Innovation Research – From Origin to Current Frontier – IØ8902


Course Organization

The NORSI course Innovation research – From origin to current frontier – IØ9802 aims to provide a set of advanced insights into the field of innovation studies focusing on theoretical developments as well as strategic innovation managment.

NORSI Institutions: The course is part of Nordic Research School on Innovation and Entreprenurship (NORSI). This NORSI course is organized and co-created in collaboration between NTNU, HVL and UiO-TIK. The course will be held at UIO and the ECTS is provided by NTNU. 

When: 19 September – 23 September 2022 

Location: University of Oslo (UIO), Oslo

Application Form: Application Form – IØ8902  

Level of course: Ph.D. course


Type of course
: Introduction and specialization course for students studying entrepreneurship and innovation for their PhD.

Language: English


ECTS credits:
 7.5 ECTS accredited by NTNU

 

Course responsible

Professor Fulvio Castellacci, University of Oslo – Centre for Technology, Innovation and Culture (UiO- TIK)

Professor Lars Coenen, Western Norway University of Applied Sciences (HVL)

NORSI Director and Professor Roger Sørheim, Norwegian University of Science and Technology (NTNU)  



Questions regarding course
:

fulvio.castellacci@tik.uio.no,  Lars.Coenen@hvl.no and roger.sorheim@ntnu.no  

 

Paper/Assignment

The assignment for the innovation course is an academic paper. Max. length is 5000 words + references. Use your supervisor for advice and guidance before you submit your paper. We encourage you to link the paper to your own PhD project, however we expect you to make use of one or more perspectives taught during the course.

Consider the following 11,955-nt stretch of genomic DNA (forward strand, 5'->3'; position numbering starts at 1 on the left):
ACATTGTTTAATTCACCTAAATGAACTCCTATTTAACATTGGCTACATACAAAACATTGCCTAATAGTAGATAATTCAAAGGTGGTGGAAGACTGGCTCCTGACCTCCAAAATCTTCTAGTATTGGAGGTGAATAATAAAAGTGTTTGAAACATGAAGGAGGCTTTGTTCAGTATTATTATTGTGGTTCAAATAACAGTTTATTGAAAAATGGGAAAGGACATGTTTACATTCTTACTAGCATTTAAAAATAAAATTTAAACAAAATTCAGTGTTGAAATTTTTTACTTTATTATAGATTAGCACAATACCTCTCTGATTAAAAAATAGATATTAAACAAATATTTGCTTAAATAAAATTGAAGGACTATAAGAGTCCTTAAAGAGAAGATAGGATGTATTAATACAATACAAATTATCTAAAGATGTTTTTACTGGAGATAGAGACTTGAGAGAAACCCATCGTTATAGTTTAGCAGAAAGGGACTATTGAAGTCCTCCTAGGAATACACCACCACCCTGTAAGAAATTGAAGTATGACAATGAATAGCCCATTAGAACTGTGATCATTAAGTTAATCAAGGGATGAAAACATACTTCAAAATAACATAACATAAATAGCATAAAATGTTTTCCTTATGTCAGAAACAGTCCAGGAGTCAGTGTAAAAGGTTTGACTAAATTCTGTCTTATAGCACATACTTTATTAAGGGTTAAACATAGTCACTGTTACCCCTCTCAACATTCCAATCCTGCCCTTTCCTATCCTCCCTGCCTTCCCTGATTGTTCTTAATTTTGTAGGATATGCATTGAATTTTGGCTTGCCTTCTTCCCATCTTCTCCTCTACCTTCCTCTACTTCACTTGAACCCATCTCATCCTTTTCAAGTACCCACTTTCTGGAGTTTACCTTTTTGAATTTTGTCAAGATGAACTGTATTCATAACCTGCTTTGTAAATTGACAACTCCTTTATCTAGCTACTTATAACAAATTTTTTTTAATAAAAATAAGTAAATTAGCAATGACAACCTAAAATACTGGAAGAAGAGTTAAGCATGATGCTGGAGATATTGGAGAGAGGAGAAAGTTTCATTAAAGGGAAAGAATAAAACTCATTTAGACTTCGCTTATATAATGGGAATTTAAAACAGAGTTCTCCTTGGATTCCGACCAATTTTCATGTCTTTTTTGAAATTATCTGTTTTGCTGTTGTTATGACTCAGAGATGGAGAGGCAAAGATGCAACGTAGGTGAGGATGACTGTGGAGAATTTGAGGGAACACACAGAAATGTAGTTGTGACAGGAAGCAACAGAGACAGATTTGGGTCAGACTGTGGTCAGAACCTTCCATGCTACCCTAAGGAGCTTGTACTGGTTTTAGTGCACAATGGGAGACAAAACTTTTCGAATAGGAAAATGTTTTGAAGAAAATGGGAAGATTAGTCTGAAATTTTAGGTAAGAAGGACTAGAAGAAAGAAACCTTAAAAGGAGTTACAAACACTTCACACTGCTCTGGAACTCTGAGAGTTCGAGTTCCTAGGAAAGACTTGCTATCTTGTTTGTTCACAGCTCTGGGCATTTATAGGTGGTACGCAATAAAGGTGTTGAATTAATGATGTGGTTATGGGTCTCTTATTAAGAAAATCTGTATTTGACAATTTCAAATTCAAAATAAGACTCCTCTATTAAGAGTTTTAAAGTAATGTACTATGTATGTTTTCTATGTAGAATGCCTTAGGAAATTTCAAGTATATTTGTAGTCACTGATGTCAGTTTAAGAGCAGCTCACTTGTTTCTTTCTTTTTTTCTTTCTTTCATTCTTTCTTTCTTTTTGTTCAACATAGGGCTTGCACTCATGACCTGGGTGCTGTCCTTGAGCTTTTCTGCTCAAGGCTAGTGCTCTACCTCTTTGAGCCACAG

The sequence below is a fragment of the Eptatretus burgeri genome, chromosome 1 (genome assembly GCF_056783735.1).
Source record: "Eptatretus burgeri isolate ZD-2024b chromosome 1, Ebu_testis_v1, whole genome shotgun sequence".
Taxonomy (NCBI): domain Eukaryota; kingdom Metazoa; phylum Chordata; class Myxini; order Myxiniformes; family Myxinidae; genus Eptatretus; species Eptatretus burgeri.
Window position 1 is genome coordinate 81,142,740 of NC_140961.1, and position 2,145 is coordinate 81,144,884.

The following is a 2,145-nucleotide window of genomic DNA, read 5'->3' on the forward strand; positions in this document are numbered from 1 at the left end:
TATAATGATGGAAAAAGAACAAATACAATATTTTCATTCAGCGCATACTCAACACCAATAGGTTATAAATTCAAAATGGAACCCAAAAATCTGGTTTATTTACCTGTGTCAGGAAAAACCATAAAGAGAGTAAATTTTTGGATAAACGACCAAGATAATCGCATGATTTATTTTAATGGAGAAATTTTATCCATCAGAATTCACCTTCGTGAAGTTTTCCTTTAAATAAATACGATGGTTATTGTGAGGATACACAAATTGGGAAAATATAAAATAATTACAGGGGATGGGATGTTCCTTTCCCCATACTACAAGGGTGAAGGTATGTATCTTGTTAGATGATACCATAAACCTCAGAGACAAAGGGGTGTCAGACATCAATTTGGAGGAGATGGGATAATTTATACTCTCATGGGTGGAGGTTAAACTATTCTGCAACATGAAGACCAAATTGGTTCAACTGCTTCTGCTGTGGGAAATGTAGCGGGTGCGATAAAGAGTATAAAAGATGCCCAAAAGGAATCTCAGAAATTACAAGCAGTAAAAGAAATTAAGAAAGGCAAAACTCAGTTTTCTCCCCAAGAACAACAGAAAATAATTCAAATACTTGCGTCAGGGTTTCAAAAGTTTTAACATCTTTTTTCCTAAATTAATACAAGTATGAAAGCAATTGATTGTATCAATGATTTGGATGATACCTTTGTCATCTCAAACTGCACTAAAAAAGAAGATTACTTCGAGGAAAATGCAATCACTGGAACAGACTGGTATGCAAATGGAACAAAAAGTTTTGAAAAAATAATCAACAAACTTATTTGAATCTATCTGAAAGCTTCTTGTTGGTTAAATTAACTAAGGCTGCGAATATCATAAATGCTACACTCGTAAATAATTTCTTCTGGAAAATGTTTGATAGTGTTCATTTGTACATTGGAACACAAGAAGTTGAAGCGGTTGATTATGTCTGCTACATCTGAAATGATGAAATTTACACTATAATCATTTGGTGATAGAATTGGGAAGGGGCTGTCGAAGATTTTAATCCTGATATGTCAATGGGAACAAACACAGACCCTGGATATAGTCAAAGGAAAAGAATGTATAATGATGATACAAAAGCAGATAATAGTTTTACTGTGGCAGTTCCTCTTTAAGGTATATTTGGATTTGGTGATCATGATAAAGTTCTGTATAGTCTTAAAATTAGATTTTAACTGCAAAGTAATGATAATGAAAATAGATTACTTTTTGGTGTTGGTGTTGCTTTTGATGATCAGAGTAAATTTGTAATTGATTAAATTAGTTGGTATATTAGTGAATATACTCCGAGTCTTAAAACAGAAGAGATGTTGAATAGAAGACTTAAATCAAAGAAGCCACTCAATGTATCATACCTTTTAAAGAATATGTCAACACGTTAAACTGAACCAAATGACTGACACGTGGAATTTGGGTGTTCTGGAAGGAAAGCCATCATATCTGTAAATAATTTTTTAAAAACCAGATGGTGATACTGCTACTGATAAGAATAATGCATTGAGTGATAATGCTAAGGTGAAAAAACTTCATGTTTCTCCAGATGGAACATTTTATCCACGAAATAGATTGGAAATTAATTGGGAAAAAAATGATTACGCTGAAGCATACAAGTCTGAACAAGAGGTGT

Content

The course aims to provide a set of advanced insights into innovation research spanning from foundational themes to the most recent developments of the field. The competitiveness of firms, economic growth and societal sustainability in general depend on the ability to introduce innovative products, processes and services. Innovation research is typically divided into systems approaches on the one hand, emphasizing the networked, distributed and embedded nature of innovation and its impact on economic growth, societal sustainability and other meso/macro outcomes and a corporate and a managerial approach, focusing in particular on strategic issues and innovation dynamics at the micro-level. Both approaches deal with how processes of innovation occur at different but related levels of aggregation.

Traditionally, the system approach has dealt primarily with the allocation of resources to innovation, organizational and institutional dynamics and its macroeconomic effects (e.g. the relation between innovation on the one hand and a country’s competitiveness and economic growth on the other). More recently, greater attention is also given to the wider effects of innovation capabilities and processes on themes such as social cohesion and/or environmental sustainability. Increasingly the centrality of innovation for numerous socio-economic and sustainability-related objectives is also recognized by policy-makers at various levels, for example in relation to productivity, ‘mission’ and societal challenges. Within the systems approach the innovation process at the micro level (e.g. in firms) has been treated more or less as a ‘black box’. Innovation is a complex and dynamic organizational process – with repeating cycles of divergent and convergent activities – that both depends on and spurs of organizational learning and adaptation.